1. The ball just jumps out of Robert Griffin III's hand at a different speed.  That was evident again during the OTA workout Monday. Because of that, he’ll get away with some throws that others just can’t make. For example, on one out route to Pierre Garcon, Griffin stood in the pocket and delivered a strike into a tight window. Rookie Richard Crawford had good coverage and was right on Garcon’s hip. But Griffin zipped it in to Garcon – and it would have allowed him to gain yards after the catch, too. His most impressive throws really came on the out patterns rather than straight downfield. That’s where you see the arm as much as anything. Remember the times when tight end Fred Davis had to wait on passes on the bootleg toss-back plays? A 30-yard gain would be made, but another 20 or 30 were lost because he had to wait. If that happens this season I’d be surprised.

2. On the bootlegs, Griffin gets on the perimeter ultra-quick. That, plus the velocity on his throws, will stress defenses. Because Griffin gets on the edge and squares his hips so fast, it’ll give the receiver a chance to make more plays, especially on clear outs. Corners or safeties might not arrive as fast as they would have vs. other quarterbacks. Not that Rex Grossman threw lollipops, but Griffin is much faster and throws a faster ball. He had one throw Monday to Niles Paul where you could hear it hum as it arrived. Griffin’s traits will give the offense a faster tempo.

"It’s a total difference when he’s out there running on the play-action,” Davis said. “He gets out so fast. He sees the whole field. He can make throws other quarterbacks couldn’t make. He gets out on the play action very fast. Very fast.

3. One side benefit of Griffin having already graduated does not just involve learning the offense or the playbook. There’s little doubt that a guy like Griffin would learn as much as possible even if he wasn’t here. But here’s one important thing: The ability to interact with the veterans during a less stressful time. If Griffin could only make, say, the minicamp, he’d have perhaps a week to interact. Instead, he’ll have more than a month. And this will give the vets time to see what he’s about.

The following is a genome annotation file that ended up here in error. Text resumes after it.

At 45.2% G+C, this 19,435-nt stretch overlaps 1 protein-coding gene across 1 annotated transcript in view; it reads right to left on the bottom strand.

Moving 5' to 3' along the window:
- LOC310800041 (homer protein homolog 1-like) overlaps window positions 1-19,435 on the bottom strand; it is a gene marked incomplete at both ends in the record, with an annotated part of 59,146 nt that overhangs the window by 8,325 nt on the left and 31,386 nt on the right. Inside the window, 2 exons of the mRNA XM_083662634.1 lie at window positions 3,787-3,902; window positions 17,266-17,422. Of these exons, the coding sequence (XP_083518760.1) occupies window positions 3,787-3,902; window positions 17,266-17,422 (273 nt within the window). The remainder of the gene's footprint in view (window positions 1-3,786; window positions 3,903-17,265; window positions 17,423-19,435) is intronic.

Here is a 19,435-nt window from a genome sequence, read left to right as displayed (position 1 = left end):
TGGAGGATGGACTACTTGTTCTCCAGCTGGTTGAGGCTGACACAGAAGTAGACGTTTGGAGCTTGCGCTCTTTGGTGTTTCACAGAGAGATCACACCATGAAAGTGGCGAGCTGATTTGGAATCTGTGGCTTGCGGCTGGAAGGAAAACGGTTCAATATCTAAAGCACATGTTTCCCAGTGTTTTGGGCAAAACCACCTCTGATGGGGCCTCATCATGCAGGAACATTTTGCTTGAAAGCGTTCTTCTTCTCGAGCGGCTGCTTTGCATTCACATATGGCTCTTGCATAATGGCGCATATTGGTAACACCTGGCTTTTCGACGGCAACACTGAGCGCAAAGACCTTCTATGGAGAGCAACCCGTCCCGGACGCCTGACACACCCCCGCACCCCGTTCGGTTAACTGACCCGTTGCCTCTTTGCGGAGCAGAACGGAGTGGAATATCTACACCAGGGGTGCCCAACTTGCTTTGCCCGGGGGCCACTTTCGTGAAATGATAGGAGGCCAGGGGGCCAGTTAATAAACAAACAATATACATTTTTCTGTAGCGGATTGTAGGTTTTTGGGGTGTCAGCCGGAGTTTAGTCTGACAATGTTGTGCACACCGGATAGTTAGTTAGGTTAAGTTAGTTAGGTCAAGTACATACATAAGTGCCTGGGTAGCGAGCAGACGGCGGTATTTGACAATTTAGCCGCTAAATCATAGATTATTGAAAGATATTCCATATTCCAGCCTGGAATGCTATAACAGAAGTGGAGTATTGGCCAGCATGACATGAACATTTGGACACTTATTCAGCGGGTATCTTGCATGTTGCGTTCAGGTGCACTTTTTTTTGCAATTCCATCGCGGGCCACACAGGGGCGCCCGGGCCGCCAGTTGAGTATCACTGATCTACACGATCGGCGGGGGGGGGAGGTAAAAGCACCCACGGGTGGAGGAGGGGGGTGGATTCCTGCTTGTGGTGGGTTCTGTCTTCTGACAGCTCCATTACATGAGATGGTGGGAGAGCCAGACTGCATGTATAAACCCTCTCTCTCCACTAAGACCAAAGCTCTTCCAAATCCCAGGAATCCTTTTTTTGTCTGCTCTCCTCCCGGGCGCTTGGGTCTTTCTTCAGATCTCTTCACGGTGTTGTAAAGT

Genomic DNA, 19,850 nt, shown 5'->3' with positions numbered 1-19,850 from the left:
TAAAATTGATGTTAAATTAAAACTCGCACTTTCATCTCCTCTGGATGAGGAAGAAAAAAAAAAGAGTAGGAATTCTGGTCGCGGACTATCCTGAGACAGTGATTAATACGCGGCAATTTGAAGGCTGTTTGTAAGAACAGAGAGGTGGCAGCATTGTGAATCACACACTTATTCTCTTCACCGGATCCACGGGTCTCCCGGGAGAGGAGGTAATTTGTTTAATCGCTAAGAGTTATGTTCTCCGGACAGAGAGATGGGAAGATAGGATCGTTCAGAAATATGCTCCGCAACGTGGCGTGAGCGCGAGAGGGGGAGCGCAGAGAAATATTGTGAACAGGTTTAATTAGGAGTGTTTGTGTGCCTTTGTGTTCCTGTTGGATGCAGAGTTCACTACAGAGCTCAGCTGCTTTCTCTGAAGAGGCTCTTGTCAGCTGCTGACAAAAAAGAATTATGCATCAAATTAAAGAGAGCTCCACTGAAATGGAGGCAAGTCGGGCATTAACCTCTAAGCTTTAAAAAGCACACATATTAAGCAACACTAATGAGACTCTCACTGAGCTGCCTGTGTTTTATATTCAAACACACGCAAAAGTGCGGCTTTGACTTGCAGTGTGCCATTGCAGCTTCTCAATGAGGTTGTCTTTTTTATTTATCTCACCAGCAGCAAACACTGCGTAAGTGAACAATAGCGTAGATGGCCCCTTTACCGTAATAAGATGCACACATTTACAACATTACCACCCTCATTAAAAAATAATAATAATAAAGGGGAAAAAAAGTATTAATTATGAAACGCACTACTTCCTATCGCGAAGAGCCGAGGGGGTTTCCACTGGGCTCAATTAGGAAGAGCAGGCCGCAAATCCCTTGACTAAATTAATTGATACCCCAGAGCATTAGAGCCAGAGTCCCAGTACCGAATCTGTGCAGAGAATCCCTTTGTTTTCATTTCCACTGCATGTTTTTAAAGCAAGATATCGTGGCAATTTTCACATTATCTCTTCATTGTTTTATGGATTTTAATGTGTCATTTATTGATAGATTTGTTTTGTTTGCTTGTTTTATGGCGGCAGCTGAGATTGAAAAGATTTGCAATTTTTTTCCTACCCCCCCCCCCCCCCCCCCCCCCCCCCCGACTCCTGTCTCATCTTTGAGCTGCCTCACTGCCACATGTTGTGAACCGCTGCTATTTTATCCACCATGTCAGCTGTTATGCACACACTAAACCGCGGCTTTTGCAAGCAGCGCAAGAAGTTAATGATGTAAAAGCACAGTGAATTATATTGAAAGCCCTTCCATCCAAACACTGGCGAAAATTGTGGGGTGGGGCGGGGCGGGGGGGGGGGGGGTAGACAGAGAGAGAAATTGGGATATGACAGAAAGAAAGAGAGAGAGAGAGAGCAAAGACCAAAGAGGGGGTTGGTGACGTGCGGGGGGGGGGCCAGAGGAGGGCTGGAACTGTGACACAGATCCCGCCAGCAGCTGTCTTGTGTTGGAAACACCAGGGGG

4. Linebacker London Fletcher, whose locker is next to Griffin’s, saw his pre-draft interviews. But now he gets to learn more about him. And it’s important to impress players such as Fletcher. “He’s very humble, very respectful,” Fletcher said, “not coming in feeling like he’s entitled to anything. He’s willing to work. He’s in here early and he’s in his playbook. There are some first-round picks, especially high guys, they come in and feel like things should be given to them. That’s not the case with him.”

Fletcher did joke about Griffin, “He thinks he’s a singer. He’s always singing. He doesn’t sound bad, but he really thinks he can sing.”

Here’s something else Fletcher said: “I’m in my 15th season, to go into another year with not having a quarterback was not very appealing to me….I’ve had enough years of the other stuff.”

5. Though Griffin would get razzed for his Jay Leno appearance, even if in good fun. Some players joked about his beat box, but players genuinely seemed to enjoy that he was on the show. It’s difficult for rookies to fit in that well that fast to the point where vets don’t have an attitude of, “Prove it first, kid.”

Griffin said, “Even the Leno show helped with the beat boxing. They could get a little bit of my life without me having to say it directly to ‘em. I associate a lot better with a lot of the guys. It’s been great. I feel real comfortable in the locker room.”

Griffin clearly is at ease with who he is and his role on the Redskins. There’s a rare confidence. How many rookies would say, when asked why he wore a yellow glove on his left hand Monday, “The simple answer to that is I was a huge Michael Jackson fan growing up.”

Still have no idea when this kid will blossom. But this is what we do know: he’s off to a good start and not just on the field.

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